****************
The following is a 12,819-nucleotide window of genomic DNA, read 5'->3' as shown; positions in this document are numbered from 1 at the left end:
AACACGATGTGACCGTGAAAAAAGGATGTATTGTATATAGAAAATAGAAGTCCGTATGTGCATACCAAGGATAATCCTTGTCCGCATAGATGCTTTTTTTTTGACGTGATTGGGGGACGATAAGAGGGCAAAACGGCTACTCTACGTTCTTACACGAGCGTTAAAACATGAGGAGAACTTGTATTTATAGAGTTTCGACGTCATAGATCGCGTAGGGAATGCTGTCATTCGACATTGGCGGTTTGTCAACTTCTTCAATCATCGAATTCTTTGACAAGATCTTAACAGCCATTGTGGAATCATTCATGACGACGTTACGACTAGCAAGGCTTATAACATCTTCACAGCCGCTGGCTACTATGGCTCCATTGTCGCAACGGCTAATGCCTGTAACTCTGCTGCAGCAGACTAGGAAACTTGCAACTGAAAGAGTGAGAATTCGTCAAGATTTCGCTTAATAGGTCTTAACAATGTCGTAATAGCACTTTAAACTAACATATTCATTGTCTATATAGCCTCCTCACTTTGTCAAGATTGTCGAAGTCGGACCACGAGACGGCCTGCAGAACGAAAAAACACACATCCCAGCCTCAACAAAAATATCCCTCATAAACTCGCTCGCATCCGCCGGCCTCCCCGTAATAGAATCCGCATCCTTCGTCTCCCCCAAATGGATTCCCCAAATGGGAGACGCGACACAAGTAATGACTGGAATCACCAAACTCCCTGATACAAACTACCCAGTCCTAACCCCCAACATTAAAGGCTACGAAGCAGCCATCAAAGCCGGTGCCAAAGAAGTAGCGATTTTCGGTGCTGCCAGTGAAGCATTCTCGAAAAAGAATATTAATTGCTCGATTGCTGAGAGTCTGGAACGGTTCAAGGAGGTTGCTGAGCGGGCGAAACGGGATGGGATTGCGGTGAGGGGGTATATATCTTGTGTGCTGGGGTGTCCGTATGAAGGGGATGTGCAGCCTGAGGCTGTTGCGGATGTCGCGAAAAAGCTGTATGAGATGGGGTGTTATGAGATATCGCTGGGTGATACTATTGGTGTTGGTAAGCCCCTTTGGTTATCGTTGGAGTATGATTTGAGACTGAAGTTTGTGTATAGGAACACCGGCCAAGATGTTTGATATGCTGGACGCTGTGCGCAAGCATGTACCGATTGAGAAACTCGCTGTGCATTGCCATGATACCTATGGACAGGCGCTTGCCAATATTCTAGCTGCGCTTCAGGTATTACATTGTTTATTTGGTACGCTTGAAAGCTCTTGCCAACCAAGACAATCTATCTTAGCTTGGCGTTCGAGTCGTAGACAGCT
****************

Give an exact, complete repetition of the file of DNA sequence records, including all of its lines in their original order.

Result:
The following is a 12,819-nucleotide window of genomic DNA, read 5'->3' as shown; positions in this document are numbered from 1 at the left end:
AACACGATGTGACCGTGAAAAAAGGATGTATTGTATATAGAAAATAGAAGTCCGTATGTGCATACCAAGGATAATCCTTGTCCGCATAGATGCTTTTTTTTTGACGTGATTGGGGGACGATAAGAGGGCAAAACGGCTACTCTACGTTCTTACACGAGCGTTAAAACATGAGGAGAACTTGTATTTATAGAGTTTCGACGTCATAGATCGCGTAGGGAATGCTGTCATTCGACATTGGCGGTTTGTCAACTTCTTCAATCATCGAATTCTTTGACAAGATCTTAACAGCCATTGTGGAATCATTCATGACGACGTTACGACTAGCAAGGCTTATAACATCTTCACAGCCGCTGGCTACTATGGCTCCATTGTCGCAACGGCTAATGCCTGTAACTCTGCTGCAGCAGACTAGGAAACTTGCAACTGAAAGAGTGAGAATTCGTCAAGATTTCGCTTAATAGGTCTTAACAATGTCGTAATAGCACTTTAAACTAACATATTCATTGTCTATATAGCCTCCTCACTTTGTCAAGATTGTCGAAGTCGGACCACGAGACGGCCTGCAGAACGAAAAAACACACATCCCAGCCTCAACAAAAATATCCCTCATAAACTCGCTCGCATCCGCCGGCCTCCCCGTAATAGAATCCGCATCCTTCGTCTCCCCCAAATGGATTCCCCAAATGGGAGACGCGACACAAGTAATGACTGGAATCACCAAACTCCCTGATACAAACTACCCAGTCCTAACCCCCAACATTAAAGGCTACGAAGCAGCCATCAAAGCCGGTGCCAAAGAAGTAGCGATTTTCGGTGCTGCCAGTGAAGCATTCTCGAAAAAGAATATTAATTGCTCGATTGCTGAGAGTCTGGAACGGTTCAAGGAGGTTGCTGAGCGGGCGAAACGGGATGGGATTGCGGTGAGGGGGTATATATCTTGTGTGCTGGGGTGTCCGTATGAAGGGGATGTGCAGCCTGAGGCTGTTGCGGATGTCGCGAAAAAGCTGTATGAGATGGGGTGTTATGAGATATCGCTGGGTGATACTATTGGTGTTGGTAAGCCCCTTTGGTTATCGTTGGAGTATGATTTGAGACTGAAGTTTGTGTATAGGAACACCGGCCAAGATGTTTGATATGCTGGACGCTGTGCGCAAGCATGTACCGATTGAGAAACTCGCTGTGCATTGCCATGATACCTATGGACAGGCGCTTGCCAATATTCTAGCTGCGCTTCAGGTATTACATTGTTTATTTGGTACGCTTGAAAGCTCTTGCCAACCAAGACAATCTATCTTAGCTTGGCGTTCGAGTCGTAGACAGCT